Is it essential to have a coaching mentor within your own sport?


Screen-Shot-2015-10-14-at-12.19.351_195x150_acf_croppedWelcome to #womenswednesday; a weekly online discussion with female coaches from around the World!

In partnership with Project 500 in the UK, we pose a topic every Wednesday for to join in and send us your thoughts and experiences via twitter or our online coaches forum.  Since it began back in October 2014,  thousands of coaches have taken part and shared their thoughts about everything from gender stereotyping, coach education and even sports bras!  To see old topics and discussions, please CLICK HERE


This week we want to ask you about a part of coach development that we are all encouraged to be involved with and that is mentoring.  Whether you are a mentor yourself or you have a mentor, we want to know your thoughts and experiences.

Those of us that have mentors formally or informally know the benefits of having one, whether its someone to bounce ideas off or to sit down and have a formal meeting with and go through your coaching in detail.  But we want to know specifically; can you only have a coaching mentor from within your sport?

Can you learn from coaches outside of your sport?
Is your mentor from your sport or a different sport?
What are the benefits from having a mentor outside of your sport?


Answers from twitter & FCN forum

Ute Scholl – Another very interesting topic.
I regularly work do CPD with coaches from other sports as it gives me new ideas gets me thinking in different ways. The last session I did was with a Judo coach in Munich. Gave me ideas about other things for a warm up and what could be done different during the technical session.  My mentor is from fencing. I am lucky with him as he is just brilliant. I only wish I could spend more time with him.   Having a mentor outside the sport makes me concentrate more on general training principles and gives new ideas and approaches to sessions.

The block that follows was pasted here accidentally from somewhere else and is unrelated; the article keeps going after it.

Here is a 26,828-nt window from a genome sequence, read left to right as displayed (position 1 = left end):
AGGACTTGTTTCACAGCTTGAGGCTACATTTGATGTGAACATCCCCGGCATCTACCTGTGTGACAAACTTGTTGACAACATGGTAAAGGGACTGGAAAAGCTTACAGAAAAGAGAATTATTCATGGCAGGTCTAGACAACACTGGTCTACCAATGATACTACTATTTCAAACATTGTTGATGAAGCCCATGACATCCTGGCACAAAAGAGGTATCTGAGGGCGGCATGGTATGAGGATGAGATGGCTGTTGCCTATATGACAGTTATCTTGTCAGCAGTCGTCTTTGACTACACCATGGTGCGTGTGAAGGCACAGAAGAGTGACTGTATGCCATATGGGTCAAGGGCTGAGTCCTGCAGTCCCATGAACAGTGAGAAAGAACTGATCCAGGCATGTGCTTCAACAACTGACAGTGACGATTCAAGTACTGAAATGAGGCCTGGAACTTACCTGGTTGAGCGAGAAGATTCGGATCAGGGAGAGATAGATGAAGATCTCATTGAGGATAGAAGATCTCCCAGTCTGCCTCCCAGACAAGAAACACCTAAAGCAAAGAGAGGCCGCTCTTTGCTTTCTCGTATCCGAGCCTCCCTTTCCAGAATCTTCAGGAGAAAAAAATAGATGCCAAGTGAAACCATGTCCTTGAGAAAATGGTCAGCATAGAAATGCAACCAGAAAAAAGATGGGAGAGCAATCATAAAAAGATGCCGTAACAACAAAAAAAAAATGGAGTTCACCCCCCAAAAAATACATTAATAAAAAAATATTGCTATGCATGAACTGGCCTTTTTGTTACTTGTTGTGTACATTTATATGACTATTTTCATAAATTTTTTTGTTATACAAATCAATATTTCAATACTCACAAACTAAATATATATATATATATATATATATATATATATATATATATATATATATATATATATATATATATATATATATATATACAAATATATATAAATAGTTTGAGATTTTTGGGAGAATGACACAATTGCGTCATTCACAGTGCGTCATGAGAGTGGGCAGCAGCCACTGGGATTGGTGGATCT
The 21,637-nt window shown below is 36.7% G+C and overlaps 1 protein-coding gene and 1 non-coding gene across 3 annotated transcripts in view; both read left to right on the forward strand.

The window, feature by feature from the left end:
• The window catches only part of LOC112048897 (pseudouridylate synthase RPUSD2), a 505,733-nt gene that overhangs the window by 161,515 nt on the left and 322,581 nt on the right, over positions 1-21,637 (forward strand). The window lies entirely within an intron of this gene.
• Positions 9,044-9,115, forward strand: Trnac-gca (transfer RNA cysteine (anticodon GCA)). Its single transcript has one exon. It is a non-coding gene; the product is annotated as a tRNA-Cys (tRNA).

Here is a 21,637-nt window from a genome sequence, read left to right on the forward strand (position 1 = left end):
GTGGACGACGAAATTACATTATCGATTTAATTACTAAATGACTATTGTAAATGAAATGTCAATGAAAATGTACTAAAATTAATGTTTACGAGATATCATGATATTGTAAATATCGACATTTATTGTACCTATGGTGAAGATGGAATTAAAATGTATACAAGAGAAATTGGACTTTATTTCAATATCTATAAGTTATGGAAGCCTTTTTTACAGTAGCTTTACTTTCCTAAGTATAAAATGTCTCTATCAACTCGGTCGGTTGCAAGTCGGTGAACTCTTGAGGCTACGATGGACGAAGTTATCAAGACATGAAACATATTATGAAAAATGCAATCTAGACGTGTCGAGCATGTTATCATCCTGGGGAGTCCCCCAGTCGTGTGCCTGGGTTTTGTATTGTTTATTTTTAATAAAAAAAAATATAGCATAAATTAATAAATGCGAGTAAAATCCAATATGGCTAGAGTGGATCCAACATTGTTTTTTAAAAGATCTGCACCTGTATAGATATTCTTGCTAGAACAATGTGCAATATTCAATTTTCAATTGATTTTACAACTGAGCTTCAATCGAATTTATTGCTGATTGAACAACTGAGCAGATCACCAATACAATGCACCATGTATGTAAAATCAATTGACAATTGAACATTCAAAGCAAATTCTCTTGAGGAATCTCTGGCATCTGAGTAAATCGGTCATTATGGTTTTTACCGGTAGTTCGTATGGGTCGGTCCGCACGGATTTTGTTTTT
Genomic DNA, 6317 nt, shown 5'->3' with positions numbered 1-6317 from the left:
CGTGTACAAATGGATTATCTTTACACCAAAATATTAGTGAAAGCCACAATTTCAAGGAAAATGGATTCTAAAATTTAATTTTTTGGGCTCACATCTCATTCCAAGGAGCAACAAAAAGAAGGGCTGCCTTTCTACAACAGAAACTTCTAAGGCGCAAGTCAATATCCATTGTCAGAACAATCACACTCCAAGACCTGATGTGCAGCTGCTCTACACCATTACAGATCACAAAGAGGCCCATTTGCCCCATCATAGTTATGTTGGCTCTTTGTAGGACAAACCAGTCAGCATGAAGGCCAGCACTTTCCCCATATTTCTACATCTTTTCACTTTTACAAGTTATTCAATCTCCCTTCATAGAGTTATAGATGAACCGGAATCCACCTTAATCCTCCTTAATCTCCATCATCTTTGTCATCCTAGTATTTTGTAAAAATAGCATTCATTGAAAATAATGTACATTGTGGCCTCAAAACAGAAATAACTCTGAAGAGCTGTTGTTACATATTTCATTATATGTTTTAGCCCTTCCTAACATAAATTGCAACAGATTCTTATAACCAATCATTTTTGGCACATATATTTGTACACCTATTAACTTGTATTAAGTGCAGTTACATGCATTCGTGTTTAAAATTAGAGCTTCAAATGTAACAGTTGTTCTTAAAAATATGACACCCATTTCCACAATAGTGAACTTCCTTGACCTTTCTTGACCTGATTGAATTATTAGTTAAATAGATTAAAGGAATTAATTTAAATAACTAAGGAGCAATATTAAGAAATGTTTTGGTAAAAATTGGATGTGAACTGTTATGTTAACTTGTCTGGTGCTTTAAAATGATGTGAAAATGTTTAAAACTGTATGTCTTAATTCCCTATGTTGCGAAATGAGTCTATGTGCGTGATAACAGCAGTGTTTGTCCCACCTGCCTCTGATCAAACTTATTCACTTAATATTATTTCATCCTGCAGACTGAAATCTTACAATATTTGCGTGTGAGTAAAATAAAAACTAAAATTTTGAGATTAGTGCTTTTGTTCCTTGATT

Erica Quam – There is a lot to learn from mentors – both in and out of your sport. Mentors within your sport can identify with you, support you, give you specific ideas on x’s & o’x. Broadening your base of your support can help you expand and offer you a different perspective.

Ashley Berge –  it’s not dependent on “the” or “a” Coach, but the person. So yes, absolutely!

Catherine Baker – like any industry, it’s important to have a mentor from outside. It helps you to think in a fresh, innovative way.

Carmen P –  New comers will always need mentors, believe me, I’ll be watching when the WC are here in !

Bianca Thomas – I absolutely believe this yes! A mentor is someone that understands how to keep you motivated. A Coach can’t always do that.

Coach Kiwi –  For sure. And it’s important to be open to ideas and practices from other codes too.

Jazz Hervin – IMO; Its best to not just have 1, but have a small group of mentors that specialise in different areas.  Every1 has different views, beliefs and opinions: Work with mentorS that share similar values to yourself.

Louisa Arnold – my Mentor is in a diff sport, I really value the variety. Still love tips from exp Netball coaches tho

Sarah Dwyer-Shick –  Choose wisely & mentors can come from anywhere. As each will bring their own strengths the more the merrier!

Coach Amy – Yes! No matter the sport

Maha El Nasser – I learn a lot about stability techniques from running coaches that I use to get skaters thinking about where the control starts

Kathy Butler – Definitely, the more the better!




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